Cusp of a Great Renaissance

My husband and I live downtown. We either walk or bus everywhere, including to work. We rent or use CarShare for out-of-town trips, visiting family, and running errands.

We have chosen to live in and to be active in the growing downtown core because we believe Hamilton is at the cusp of a great renaissance. We believe that there are many passionate people choosing to make the downtown their home and workplace; the place they raise families, shop, be entertained, worship.

To me, this indicates Hamilton is ready for development, and we need wise and passionate leaders to come alongside and see the possibilities, to cast vision and then to do the hard and sometimes difficult work of seeing that vision come to fruition.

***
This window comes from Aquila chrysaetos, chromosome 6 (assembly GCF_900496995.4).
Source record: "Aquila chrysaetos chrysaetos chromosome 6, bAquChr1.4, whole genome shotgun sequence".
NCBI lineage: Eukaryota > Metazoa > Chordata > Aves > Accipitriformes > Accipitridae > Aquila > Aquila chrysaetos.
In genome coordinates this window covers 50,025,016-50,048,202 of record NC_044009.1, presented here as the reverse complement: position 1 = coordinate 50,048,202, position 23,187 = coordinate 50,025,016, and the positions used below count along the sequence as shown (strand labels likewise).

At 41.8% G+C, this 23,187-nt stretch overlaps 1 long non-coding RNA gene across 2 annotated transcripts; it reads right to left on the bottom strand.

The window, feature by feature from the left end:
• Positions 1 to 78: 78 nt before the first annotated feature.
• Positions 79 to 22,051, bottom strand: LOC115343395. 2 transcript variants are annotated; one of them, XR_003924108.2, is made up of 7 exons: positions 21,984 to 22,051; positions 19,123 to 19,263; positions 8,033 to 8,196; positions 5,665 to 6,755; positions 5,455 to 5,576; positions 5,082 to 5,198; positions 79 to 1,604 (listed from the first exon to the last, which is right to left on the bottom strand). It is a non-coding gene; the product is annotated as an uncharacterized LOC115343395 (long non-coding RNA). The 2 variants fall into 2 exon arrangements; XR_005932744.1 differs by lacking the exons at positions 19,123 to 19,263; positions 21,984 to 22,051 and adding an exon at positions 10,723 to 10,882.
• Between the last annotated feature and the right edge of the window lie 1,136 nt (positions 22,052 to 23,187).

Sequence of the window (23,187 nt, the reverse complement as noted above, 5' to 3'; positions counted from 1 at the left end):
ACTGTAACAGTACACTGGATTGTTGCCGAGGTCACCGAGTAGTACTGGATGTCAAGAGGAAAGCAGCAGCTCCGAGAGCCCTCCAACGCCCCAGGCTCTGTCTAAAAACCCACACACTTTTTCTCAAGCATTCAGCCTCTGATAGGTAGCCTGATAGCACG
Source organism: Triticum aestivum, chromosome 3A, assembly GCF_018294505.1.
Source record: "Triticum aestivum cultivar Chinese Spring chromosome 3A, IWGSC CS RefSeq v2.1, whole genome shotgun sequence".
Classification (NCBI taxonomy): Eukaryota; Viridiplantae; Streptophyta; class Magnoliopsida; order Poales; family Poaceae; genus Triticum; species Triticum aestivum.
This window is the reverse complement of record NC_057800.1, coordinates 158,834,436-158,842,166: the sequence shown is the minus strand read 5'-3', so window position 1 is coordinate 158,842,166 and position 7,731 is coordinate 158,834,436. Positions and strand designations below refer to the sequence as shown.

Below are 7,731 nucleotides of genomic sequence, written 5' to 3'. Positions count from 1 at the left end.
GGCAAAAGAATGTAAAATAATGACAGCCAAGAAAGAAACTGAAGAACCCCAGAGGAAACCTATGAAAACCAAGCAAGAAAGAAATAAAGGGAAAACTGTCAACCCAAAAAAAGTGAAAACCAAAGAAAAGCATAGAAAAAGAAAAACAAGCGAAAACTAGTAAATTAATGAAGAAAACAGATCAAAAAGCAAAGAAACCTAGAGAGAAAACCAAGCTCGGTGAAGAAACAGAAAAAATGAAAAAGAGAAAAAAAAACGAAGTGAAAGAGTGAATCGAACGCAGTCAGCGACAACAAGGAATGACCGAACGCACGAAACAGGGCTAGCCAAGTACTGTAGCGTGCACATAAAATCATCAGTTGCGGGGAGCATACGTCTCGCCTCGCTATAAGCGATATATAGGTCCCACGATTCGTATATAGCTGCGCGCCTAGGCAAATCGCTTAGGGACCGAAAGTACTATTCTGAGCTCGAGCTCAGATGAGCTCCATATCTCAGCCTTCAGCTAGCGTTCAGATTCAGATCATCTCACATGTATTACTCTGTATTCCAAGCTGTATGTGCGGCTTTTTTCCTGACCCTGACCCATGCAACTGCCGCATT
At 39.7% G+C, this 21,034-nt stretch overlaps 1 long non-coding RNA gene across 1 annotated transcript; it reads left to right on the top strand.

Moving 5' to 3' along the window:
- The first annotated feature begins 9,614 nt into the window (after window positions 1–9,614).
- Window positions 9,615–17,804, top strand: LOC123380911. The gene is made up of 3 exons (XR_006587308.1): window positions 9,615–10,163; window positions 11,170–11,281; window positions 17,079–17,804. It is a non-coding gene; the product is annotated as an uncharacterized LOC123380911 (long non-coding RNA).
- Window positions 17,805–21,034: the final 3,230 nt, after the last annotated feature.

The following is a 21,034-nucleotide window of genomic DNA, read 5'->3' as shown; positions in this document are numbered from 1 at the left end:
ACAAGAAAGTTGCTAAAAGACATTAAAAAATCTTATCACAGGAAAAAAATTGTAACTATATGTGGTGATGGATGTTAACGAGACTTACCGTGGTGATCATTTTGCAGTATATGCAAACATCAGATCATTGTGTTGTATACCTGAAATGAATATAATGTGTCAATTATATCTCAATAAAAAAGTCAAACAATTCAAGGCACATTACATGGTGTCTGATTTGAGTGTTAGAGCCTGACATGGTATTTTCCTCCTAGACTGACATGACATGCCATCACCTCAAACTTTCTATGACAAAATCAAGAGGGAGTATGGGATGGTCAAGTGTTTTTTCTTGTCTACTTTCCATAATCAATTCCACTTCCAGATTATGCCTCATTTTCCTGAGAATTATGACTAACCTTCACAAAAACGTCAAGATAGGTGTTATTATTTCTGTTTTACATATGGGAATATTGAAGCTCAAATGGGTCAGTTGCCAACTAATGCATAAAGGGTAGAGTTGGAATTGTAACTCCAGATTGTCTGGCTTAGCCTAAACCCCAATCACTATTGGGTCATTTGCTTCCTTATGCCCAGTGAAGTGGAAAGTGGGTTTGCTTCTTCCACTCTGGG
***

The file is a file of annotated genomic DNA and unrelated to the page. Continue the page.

We believe that a more fully integrated and efficient transit system is a priority for Hamilton, and that the bus lane is a positive first step towards realizing that.

My business partner and I had the opportunity to open Cafe Oranje anywhere. We specifically chose to be downtown because we love what is happening here. We love the developing culture, the feeling of being connected, and we love the idea that Hamilton is growing, developing and changing.

We support the installation of cycle lanes, of traffic calming measures, and of working towards development that will make Main Street and King Street less of inter-city highways, and more complete to encompass all modes of transportation at much safer and enjoyable levels.

I believe in the bus lane; not that it's a perfect thing, nor that it's the key to development. But I do believe that modifying the implementation and keeping the bus lane sends a powerful message to citizens, business owners, key shareholders, the GTHA and the province of Ontario that we are ready to see even greater things.